St. Patrick’s Day is days away, and what better way could there be of celebrating the conversion of the Gaels to Christianity than to meditate upon some Irish whiskies. Indeed, were it not for Irish Catholic angst (speaking from some experience) the whiskey industry might never have flourished in that country at all.
The very word whiskey (or whisky) in English is derived from the Gaelic term for the same substance, namely uisce beatha (pronounced ishka bah-ha), which is translated literally as “water of life.” Drop a mouse in a bowl of whiskey and you’ll see how long it lives; nevertheless, even poison has its place in God’s creation, as Proverbs 31:6-7 tells us:
Give strong drink to the one who is perishing,
and wine to those in bitter distress;
let them drink and forget their poverty
and remember their misery no more.
Indeed. It is not for yours truly to review any top-shelf whiskies; I am just not a top-shelf kind of guy, as my friends would readily attest. Instead I plan on looking at three of the old mainstays: Jameson, Bushmills and Tullamore Dew—the plain versions, not the new-fangled single malt variations and such.
I will begin with the latter of the three. Tullamore Dew is a blended Irish whiskey. It shares the most common characteristic of Irish whiskies, namely that it is triple distilled. (Rumors that St. Patrick used the process of triple distillation to explain the Holy Trinity seem unfounded, however.) And as opposed to most Scotch whiskies, peat is generally not featured in the Irish malting process, resulting in a smoother-rather-than-smoky finish. (I will not go further into all of the more tendentious distinctions between various types of whiskey.)
Tullamore Dew is certainly nothing if not smooth. It is so smooth that it is best appreciated neat, or with the merest splash of water, or poured fairly generously over a single ice-cube. You will hear it described by educated tasters as medium-to-full bodied, light-straw in color, featuring notes of wood and honeysuckle, with a long finish. I’d endorse all of these descriptions, emphasizing again that it needs to sipped nearly or entirely straight in order to bring its personality to the fore.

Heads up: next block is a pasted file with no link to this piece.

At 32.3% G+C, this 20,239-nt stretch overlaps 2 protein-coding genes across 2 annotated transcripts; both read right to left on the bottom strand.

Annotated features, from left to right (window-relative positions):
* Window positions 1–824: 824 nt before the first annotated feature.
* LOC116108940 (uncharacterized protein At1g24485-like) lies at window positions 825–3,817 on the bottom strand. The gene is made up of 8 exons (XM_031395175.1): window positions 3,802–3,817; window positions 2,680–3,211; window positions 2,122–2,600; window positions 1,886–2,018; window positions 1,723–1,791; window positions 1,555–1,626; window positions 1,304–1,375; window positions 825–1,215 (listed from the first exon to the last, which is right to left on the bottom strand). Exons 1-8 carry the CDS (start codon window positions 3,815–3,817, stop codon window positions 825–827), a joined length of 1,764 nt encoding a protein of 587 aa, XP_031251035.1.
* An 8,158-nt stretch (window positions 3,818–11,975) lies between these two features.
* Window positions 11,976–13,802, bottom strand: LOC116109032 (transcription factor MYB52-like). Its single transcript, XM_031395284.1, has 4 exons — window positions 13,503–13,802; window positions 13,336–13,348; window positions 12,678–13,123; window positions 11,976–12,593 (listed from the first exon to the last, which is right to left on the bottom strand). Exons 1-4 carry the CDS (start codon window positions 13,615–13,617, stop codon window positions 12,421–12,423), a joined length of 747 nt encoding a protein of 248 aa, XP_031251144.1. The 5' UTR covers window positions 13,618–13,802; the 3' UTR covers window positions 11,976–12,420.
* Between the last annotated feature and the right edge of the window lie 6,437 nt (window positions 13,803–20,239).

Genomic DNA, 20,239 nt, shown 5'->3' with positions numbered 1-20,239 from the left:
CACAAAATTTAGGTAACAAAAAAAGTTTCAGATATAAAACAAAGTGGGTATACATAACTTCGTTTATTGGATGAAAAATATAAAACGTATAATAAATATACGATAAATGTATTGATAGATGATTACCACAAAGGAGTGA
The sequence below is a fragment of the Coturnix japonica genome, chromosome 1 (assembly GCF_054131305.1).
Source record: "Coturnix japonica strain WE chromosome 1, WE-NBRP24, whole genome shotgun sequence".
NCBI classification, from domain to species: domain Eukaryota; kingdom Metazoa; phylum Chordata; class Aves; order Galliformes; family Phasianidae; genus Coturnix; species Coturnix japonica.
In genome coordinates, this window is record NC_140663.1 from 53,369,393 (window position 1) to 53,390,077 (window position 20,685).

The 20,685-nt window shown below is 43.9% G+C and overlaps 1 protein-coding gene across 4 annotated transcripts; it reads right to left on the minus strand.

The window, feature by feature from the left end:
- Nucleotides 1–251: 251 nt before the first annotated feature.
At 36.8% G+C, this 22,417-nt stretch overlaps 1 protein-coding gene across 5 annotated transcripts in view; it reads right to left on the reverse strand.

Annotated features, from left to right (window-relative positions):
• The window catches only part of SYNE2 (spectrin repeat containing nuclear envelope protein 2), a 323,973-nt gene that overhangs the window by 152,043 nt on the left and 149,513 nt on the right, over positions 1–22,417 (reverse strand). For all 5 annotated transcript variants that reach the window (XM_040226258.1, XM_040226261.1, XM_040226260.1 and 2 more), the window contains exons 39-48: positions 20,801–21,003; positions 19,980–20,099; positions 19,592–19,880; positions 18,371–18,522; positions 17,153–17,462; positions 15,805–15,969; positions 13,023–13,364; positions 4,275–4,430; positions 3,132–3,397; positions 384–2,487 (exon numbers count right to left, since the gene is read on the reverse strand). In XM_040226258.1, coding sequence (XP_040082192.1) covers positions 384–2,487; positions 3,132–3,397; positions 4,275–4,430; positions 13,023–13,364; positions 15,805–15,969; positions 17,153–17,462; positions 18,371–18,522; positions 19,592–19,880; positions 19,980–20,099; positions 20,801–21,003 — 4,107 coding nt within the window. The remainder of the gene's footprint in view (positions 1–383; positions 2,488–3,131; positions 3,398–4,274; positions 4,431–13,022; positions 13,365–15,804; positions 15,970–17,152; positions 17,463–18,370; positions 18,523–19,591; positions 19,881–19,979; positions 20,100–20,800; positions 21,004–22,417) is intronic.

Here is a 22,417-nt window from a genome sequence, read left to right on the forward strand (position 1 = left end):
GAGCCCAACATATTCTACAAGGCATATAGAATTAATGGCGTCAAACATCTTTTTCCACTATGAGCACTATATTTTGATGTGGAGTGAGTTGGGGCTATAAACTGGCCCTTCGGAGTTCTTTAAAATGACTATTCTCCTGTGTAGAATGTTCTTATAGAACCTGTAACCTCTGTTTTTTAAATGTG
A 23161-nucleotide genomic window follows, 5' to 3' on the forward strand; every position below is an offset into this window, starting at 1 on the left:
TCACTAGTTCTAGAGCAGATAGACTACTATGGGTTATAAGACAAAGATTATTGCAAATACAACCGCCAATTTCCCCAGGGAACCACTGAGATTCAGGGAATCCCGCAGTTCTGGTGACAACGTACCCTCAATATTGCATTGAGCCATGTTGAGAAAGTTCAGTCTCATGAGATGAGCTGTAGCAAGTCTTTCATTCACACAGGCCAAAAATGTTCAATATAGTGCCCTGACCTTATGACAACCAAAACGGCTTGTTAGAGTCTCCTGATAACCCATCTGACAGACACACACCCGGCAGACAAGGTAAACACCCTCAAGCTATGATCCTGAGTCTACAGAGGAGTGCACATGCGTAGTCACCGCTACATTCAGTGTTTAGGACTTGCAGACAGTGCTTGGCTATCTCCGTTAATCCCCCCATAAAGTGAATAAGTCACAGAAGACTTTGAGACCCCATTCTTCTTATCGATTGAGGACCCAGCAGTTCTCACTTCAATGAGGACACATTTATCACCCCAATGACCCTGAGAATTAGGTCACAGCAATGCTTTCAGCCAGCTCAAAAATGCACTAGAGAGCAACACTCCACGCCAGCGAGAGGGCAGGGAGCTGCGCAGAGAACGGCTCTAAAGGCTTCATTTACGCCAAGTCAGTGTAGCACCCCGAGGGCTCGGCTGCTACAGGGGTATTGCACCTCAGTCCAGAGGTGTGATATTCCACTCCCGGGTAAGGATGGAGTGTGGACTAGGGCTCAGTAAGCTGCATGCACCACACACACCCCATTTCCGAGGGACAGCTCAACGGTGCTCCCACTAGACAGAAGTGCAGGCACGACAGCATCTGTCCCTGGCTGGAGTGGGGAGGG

Yet, I don’t especially like drinking my 80 proof liquor straight. The palate is one concern, but the throat and stomach are others, and I happen to be more comfortable with a modest but tangible dilution. Yet dilution makes the flavor of Tullamore Dew tend toward disappearance. So I recognize the strengths of Tullamore Dew, but it has never become a whiskey I choose to drink regularly. Its greatest strength—its smoothness—is but the mirror image therefore of its greatest weakness: a lack of strong, assertive character, of what you might call bite. This is likely to make it all the more mixable, but I can’t honestly comment on that, since I do not mix Irish whiskies at all except for in a very occasional Irish coffee, and I do not recall having sampled Tullamore Dew in an Irish coffee.
My personal quirks aside, Tullamore Dew is undoubtedly a fine and solid liquor, and is made all the more attractive by the fact that it is (currently) available at quite affordable rates. There are without any doubt far more expensive Scotch whiskies that in the end don’t hold a candle to such as Tullamore Dew for sheer drinkability, smoothness and friendliness. And given the choice in a bar between Tullamore Dew and the more-famous Jameson Irish whiskey (as may well occur), I would always choose Tullamore Dew. This imbiber would also rate it above Powers and Paddy.
So, to paraphrase an old advertising slogan for the stuff, I have no objection to giving every man his Dew.
Rating: Nine out of ten lead pipes.